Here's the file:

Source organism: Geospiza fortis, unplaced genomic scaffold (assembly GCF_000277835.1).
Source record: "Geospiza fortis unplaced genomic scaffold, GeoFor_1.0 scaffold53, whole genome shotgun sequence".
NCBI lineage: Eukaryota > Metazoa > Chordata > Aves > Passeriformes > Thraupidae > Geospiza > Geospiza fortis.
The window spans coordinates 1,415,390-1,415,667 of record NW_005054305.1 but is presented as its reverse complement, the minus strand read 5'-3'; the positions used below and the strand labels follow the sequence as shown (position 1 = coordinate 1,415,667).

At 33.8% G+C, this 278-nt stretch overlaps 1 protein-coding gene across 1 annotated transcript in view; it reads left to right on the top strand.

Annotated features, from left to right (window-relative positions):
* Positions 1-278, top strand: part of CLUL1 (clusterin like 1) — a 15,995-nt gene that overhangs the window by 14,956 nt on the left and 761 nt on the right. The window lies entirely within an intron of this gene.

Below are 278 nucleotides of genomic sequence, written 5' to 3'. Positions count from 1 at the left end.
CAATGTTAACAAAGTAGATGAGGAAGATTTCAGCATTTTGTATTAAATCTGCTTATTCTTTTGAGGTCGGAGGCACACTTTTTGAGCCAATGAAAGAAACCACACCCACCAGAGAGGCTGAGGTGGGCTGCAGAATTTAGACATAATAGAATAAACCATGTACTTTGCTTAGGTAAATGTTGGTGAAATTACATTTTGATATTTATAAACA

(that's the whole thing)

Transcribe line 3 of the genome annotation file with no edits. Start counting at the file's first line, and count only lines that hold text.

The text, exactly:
NCBI lineage: Eukaryota > Metazoa > Chordata > Aves > Passeriformes > Thraupidae > Geospiza > Geospiza fortis.